// error! conflicting arguments in call:
  //   'hayStacks' is a sequence of 3 Sets, 
  //   'needles' is a sequence of 2 Strings
  // note: the same-type constraint T == Set<U> requires that 'hayStacks' and `needles` have the same number of elements

Arity constraints also propagate along direct references to the element type T in variadic position. So, the following is equivalent:

func allPresent2<T...>(haystacks: Set<T>..., needles: T...) -> Bool { /**/ }

Protocol Requirements

To simplify the implementation, type sequences may not appear in associated type requirements in protocols.

protocol P { associatedtype Ts... } // error!

However, this does not preclude implementing a protocol with a type sequence for a type requirement. In fact, doing so is crucial for generalizing a number of operations in the standard library. Consider a sketch of an implementation for a variadic ZipSequence type:

public func zip<Sequences...>(_ seqs: Sequences...) -> ZipSequence<Sequences...> 
  where Sequences: Sequence
    return ZipSequence(_forwardTypeSequence(seqs))

public struct ZipSequence<Sequences...>: Sequence
  where Sequences: Sequence 

  private let seqs: (Sequences...)
  public init(_ seqs: Sequences...) {
      self.seqs = seqs  
  public func makeIterator() -> Self.Iterator {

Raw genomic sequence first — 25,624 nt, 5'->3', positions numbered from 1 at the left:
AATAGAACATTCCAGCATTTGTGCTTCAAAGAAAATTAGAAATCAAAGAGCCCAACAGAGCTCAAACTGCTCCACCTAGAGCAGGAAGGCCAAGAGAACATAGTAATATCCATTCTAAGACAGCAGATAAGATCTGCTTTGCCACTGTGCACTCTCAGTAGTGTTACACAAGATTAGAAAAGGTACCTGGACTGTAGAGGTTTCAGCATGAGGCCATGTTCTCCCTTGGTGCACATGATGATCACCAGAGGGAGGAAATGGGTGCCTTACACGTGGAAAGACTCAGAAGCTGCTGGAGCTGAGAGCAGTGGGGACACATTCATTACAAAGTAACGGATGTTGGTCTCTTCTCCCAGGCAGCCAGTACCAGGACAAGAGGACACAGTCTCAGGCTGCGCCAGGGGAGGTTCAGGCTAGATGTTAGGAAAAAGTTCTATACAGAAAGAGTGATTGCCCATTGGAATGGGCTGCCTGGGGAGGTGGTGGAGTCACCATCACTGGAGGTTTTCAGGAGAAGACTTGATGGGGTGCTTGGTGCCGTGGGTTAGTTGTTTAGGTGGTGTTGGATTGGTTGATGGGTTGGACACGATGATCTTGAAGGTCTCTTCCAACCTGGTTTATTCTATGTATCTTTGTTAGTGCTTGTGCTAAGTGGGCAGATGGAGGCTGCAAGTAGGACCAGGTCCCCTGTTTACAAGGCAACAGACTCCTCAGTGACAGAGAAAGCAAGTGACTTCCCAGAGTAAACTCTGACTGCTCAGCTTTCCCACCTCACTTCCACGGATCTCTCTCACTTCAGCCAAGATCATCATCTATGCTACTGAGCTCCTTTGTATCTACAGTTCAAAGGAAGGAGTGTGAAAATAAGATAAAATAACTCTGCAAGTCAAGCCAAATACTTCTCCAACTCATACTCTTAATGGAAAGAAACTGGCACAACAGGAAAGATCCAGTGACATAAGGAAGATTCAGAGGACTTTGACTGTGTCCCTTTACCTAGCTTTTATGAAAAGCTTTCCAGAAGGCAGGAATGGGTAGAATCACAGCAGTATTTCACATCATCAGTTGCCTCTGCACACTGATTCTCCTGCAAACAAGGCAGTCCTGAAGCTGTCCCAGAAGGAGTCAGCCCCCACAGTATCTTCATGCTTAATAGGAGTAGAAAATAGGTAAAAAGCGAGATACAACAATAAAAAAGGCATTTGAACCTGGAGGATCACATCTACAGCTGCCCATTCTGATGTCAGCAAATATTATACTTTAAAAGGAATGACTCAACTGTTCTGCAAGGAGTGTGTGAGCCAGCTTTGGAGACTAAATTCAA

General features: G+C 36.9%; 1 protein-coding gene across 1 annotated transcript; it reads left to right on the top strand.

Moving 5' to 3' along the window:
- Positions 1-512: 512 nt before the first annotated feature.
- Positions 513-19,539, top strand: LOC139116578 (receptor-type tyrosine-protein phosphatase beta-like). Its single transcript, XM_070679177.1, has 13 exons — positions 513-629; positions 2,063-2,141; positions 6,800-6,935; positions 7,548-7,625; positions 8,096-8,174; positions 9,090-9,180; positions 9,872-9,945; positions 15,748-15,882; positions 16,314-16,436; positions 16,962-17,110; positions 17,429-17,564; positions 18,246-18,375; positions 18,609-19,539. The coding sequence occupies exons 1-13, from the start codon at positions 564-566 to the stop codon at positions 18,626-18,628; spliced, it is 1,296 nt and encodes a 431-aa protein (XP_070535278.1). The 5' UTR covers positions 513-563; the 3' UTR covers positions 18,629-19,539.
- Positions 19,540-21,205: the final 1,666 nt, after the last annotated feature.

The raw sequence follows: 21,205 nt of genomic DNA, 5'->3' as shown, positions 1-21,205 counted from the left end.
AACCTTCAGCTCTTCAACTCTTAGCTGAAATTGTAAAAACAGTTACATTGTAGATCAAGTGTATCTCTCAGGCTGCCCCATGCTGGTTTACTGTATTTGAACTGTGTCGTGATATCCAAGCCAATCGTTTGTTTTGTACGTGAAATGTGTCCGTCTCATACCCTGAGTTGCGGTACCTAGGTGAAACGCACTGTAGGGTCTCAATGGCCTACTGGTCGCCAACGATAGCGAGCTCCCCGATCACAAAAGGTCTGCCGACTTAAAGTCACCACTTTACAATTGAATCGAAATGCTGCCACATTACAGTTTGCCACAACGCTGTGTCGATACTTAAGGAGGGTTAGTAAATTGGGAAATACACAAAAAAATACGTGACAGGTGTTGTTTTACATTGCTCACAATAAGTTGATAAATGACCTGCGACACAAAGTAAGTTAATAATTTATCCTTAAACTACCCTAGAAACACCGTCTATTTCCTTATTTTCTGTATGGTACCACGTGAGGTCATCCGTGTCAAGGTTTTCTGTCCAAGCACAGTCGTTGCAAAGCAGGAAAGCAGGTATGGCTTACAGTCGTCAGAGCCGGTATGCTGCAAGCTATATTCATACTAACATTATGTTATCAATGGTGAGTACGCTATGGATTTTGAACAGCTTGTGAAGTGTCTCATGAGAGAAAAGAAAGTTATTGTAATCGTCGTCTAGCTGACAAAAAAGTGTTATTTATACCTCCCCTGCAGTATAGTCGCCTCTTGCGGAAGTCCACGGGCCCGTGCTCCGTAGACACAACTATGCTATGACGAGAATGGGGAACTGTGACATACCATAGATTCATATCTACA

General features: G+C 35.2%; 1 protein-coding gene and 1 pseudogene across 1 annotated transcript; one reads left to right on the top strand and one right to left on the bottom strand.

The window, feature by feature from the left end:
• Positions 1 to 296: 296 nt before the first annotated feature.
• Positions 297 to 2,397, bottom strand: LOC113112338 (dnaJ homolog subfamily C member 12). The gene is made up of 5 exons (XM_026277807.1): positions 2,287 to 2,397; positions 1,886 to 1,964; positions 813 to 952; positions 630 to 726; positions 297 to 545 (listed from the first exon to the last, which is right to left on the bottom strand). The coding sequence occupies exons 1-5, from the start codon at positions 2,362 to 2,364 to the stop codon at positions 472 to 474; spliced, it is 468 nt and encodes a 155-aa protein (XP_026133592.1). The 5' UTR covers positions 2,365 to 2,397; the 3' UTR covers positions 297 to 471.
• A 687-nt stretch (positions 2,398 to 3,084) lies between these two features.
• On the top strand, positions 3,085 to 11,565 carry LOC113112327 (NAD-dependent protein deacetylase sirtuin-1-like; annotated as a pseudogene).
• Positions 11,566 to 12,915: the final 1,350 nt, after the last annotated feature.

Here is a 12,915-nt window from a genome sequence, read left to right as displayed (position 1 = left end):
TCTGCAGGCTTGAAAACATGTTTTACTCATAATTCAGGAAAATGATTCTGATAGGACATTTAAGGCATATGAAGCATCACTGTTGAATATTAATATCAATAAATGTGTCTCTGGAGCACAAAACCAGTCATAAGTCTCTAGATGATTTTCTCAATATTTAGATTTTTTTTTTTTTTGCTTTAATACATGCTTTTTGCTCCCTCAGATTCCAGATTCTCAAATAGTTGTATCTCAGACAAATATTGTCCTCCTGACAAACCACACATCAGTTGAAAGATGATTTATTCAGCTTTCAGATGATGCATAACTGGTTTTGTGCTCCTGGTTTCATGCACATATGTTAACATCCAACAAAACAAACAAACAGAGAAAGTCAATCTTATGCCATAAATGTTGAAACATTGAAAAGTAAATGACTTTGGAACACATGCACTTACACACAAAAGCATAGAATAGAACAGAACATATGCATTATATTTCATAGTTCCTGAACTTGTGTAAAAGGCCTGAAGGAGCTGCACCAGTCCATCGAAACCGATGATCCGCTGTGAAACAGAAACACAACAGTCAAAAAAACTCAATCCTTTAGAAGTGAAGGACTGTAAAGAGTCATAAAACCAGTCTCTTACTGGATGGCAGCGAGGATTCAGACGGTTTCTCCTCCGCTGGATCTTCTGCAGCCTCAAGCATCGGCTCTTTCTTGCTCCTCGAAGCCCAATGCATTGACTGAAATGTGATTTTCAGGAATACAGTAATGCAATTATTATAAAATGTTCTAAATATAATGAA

return Self.Iterator(_forwardTypeSequence(self.sequences))
  public struct Iterator : IteratorProtocol {
    private enum Stop { case iterating }
    public typealias Element = (Sequences.Element...)
    var iterators: (Sequences.Iterator...)
    private var reachedEnd = false
    init(_ iterators: Sequences...) {
      self.iterators = _mapTypeSequence(_forwardTypeSequence(iterators), transform: { 

    public mutating func next() -> Element? {
      if reachedEnd { return nil }

        let values = try? _mapTypeSequence(_forwardTypeSequence(iterators), transform: { 
          guard let next = $ else { throw Stop.iterating } 
          return next
      else {
        reachedEnd = true
        return nil
      return values

The Future of Non-Nominal Conformances

This kind of internal harmony with tuple types makes type sequences an ideal place to start when reasoning about non-nominal conformances to types. As mentioned before, we consider the user-visible syntax for such conformances out of scope, but with the combined powers given by parameterized extensions, there is now a natural syntax for this: